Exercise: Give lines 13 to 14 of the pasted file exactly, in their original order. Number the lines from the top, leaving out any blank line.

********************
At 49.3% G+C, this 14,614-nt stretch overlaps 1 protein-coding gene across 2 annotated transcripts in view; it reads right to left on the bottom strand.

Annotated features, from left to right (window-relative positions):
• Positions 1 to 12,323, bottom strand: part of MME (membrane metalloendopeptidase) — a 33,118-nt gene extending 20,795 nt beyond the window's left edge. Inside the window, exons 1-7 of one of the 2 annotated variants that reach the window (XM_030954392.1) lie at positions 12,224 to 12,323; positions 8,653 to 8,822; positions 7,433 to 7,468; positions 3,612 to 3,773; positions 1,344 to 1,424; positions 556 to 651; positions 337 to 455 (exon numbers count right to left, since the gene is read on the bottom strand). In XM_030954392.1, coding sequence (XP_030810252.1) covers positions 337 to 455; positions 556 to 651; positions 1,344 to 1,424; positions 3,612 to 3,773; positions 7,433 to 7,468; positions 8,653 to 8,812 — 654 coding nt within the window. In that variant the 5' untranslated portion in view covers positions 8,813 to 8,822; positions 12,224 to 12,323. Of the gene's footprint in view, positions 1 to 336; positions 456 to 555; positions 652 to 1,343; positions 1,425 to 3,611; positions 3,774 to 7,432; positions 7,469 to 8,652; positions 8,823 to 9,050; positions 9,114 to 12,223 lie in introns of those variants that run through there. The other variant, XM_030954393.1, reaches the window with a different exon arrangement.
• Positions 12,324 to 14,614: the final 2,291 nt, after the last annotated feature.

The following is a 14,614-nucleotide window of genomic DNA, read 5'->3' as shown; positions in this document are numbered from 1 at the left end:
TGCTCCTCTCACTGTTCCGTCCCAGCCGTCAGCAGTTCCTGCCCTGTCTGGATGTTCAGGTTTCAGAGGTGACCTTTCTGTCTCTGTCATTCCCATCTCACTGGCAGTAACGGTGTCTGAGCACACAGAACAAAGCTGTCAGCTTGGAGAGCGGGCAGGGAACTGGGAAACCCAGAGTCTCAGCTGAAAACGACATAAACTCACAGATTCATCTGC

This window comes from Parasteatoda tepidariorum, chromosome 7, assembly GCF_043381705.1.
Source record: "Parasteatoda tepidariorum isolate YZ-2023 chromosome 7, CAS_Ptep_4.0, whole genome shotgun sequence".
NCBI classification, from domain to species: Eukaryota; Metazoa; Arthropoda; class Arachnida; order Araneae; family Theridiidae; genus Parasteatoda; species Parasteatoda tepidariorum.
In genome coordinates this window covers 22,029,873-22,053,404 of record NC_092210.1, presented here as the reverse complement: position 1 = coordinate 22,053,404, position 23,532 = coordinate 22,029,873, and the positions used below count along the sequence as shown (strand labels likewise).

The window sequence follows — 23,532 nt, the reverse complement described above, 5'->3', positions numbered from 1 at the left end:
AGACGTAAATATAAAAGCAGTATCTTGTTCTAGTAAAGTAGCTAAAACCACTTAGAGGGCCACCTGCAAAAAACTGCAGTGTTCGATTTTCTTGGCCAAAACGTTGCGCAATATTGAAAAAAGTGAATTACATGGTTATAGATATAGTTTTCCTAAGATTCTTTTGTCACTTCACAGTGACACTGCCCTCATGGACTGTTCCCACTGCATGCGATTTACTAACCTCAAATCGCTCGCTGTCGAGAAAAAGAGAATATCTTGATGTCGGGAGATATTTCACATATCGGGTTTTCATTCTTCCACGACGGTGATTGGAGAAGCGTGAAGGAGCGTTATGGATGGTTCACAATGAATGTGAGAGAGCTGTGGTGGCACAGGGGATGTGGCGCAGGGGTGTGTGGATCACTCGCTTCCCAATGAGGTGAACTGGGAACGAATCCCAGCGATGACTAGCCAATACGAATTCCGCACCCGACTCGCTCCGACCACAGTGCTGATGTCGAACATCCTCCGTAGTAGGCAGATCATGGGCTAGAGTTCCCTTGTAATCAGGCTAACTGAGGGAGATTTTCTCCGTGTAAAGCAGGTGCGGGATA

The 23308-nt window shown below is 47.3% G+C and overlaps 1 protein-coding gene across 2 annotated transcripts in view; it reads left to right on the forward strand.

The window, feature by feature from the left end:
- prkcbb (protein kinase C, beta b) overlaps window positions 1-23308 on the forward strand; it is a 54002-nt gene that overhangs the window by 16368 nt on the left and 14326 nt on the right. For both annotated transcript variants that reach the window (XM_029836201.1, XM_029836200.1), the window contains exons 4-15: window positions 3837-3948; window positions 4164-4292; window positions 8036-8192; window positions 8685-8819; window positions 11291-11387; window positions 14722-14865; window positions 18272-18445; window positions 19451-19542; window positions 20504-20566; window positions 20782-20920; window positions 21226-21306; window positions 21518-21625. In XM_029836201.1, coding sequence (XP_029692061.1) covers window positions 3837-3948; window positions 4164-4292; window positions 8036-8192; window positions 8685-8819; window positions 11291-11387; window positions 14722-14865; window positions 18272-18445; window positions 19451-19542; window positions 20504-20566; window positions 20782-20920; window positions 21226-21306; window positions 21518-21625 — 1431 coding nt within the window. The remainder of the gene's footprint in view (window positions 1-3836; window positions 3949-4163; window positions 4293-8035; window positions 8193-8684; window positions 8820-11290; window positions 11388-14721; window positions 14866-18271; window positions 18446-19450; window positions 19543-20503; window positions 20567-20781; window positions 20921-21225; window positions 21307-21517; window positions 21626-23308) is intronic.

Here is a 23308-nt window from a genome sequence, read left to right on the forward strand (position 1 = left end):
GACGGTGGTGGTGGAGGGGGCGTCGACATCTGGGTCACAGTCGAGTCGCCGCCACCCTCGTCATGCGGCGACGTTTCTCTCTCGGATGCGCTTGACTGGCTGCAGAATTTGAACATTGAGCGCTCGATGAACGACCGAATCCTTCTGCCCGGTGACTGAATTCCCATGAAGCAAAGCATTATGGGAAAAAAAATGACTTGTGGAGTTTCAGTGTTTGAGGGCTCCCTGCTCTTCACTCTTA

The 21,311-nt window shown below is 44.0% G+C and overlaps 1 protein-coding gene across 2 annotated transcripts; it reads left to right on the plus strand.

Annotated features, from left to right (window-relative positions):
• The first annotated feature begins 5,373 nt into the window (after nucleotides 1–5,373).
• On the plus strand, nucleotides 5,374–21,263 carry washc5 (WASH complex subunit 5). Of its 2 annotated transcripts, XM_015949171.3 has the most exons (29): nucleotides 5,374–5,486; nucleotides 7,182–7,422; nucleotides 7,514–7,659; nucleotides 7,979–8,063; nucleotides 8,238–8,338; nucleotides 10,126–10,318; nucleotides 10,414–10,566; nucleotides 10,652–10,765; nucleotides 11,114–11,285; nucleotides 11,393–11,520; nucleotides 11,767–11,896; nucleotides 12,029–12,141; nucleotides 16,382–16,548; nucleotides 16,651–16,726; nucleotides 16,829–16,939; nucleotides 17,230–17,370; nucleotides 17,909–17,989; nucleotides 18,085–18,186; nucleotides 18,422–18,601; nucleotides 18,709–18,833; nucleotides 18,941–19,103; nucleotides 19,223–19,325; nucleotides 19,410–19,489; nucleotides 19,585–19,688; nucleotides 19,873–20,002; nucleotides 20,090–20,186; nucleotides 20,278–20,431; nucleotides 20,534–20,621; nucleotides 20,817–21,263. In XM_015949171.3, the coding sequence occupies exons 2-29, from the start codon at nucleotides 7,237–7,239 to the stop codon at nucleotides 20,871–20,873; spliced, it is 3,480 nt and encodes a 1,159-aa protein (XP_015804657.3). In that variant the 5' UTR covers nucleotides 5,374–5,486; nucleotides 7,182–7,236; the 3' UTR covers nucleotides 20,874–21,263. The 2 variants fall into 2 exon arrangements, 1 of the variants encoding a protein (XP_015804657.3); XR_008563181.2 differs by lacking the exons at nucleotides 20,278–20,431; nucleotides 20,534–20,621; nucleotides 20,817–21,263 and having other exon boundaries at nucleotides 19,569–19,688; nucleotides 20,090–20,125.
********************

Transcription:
The 23308-nt window shown below is 47.3% G+C and overlaps 1 protein-coding gene across 2 annotated transcripts in view; it reads left to right on the forward strand.

The window, feature by feature from the left end: